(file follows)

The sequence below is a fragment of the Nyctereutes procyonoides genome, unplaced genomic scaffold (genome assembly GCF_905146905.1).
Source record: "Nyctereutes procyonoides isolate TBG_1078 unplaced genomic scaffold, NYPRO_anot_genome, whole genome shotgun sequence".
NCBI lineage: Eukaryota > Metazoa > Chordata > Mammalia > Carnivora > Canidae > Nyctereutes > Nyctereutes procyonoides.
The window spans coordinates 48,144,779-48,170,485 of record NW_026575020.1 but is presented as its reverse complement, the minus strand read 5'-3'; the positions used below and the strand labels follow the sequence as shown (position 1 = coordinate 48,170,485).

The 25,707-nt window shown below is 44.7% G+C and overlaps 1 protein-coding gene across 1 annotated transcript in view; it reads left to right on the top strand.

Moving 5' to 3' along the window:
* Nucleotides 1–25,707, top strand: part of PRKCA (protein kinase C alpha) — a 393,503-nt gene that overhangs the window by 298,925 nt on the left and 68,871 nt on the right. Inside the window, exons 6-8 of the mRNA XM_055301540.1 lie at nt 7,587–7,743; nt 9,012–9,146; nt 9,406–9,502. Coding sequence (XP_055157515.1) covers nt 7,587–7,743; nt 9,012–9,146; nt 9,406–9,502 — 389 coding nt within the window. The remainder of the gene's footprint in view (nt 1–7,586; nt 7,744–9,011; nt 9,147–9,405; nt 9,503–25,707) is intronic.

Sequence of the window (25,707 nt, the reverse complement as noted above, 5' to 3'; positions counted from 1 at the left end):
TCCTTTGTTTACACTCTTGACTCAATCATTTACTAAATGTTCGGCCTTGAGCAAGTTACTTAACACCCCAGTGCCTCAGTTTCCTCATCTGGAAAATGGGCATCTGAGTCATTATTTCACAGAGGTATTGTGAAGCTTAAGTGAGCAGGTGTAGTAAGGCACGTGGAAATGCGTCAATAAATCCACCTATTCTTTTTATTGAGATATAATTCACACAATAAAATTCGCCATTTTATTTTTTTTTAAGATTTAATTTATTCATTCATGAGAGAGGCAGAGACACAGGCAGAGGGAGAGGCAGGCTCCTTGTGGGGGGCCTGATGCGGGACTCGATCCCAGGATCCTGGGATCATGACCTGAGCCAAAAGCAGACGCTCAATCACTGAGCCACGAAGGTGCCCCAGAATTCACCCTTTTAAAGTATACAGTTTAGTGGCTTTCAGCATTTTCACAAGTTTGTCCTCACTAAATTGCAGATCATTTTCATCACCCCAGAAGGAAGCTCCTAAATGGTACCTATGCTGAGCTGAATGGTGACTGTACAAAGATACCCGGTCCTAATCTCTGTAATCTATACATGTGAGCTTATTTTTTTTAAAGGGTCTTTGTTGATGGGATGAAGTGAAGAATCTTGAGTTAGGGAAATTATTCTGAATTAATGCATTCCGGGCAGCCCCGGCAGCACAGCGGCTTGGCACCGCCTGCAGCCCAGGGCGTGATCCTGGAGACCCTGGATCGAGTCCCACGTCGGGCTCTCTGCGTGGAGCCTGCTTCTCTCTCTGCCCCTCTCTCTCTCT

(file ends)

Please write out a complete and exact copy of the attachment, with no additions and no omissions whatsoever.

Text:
The sequence below is a fragment of the Nyctereutes procyonoides genome, unplaced genomic scaffold (genome assembly GCF_905146905.1).
Source record: "Nyctereutes procyonoides isolate TBG_1078 unplaced genomic scaffold, NYPRO_anot_genome, whole genome shotgun sequence".
NCBI lineage: Eukaryota > Metazoa > Chordata > Mammalia > Carnivora > Canidae > Nyctereutes > Nyctereutes procyonoides.
The window spans coordinates 48,144,779-48,170,485 of record NW_026575020.1 but is presented as its reverse complement, the minus strand read 5'-3'; the positions used below and the strand labels follow the sequence as shown (position 1 = coordinate 48,170,485).

The 25,707-nt window shown below is 44.7% G+C and overlaps 1 protein-coding gene across 1 annotated transcript in view; it reads left to right on the top strand.

Moving 5' to 3' along the window:
* Nucleotides 1–25,707, top strand: part of PRKCA (protein kinase C alpha) — a 393,503-nt gene that overhangs the window by 298,925 nt on the left and 68,871 nt on the right. Inside the window, exons 6-8 of the mRNA XM_055301540.1 lie at nt 7,587–7,743; nt 9,012–9,146; nt 9,406–9,502. Coding sequence (XP_055157515.1) covers nt 7,587–7,743; nt 9,012–9,146; nt 9,406–9,502 — 389 coding nt within the window. The remainder of the gene's footprint in view (nt 1–7,586; nt 7,744–9,011; nt 9,147–9,405; nt 9,503–25,707) is intronic.

Sequence of the window (25,707 nt, the reverse complement as noted above, 5' to 3'; positions counted from 1 at the left end):
TCCTTTGTTTACACTCTTGACTCAATCATTTACTAAATGTTCGGCCTTGAGCAAGTTACTTAACACCCCAGTGCCTCAGTTTCCTCATCTGGAAAATGGGCATCTGAGTCATTATTTCACAGAGGTATTGTGAAGCTTAAGTGAGCAGGTGTAGTAAGGCACGTGGAAATGCGTCAATAAATCCACCTATTCTTTTTATTGAGATATAATTCACACAATAAAATTCGCCATTTTATTTTTTTTTAAGATTTAATTTATTCATTCATGAGAGAGGCAGAGACACAGGCAGAGGGAGAGGCAGGCTCCTTGTGGGGGGCCTGATGCGGGACTCGATCCCAGGATCCTGGGATCATGACCTGAGCCAAAAGCAGACGCTCAATCACTGAGCCACGAAGGTGCCCCAGAATTCACCCTTTTAAAGTATACAGTTTAGTGGCTTTCAGCATTTTCACAAGTTTGTCCTCACTAAATTGCAGATCATTTTCATCACCCCAGAAGGAAGCTCCTAAATGGTACCTATGCTGAGCTGAATGGTGACTGTACAAAGATACCCGGTCCTAATCTCTGTAATCTATACATGTGAGCTTATTTTTTTTAAAGGGTCTTTGTTGATGGGATGAAGTGAAGAATCTTGAGTTAGGGAAATTATTCTGAATTAATGCATTCCGGGCAGCCCCGGCAGCACAGCGGCTTGGCACCGCCTGCAGCCCAGGGCGTGATCCTGGAGACCCTGGATCGAGTCCCACGTCGGGCTCTCTGCGTGGAGCCTGCTTCTCTCTCTGCCCCTCTCTCTCTCT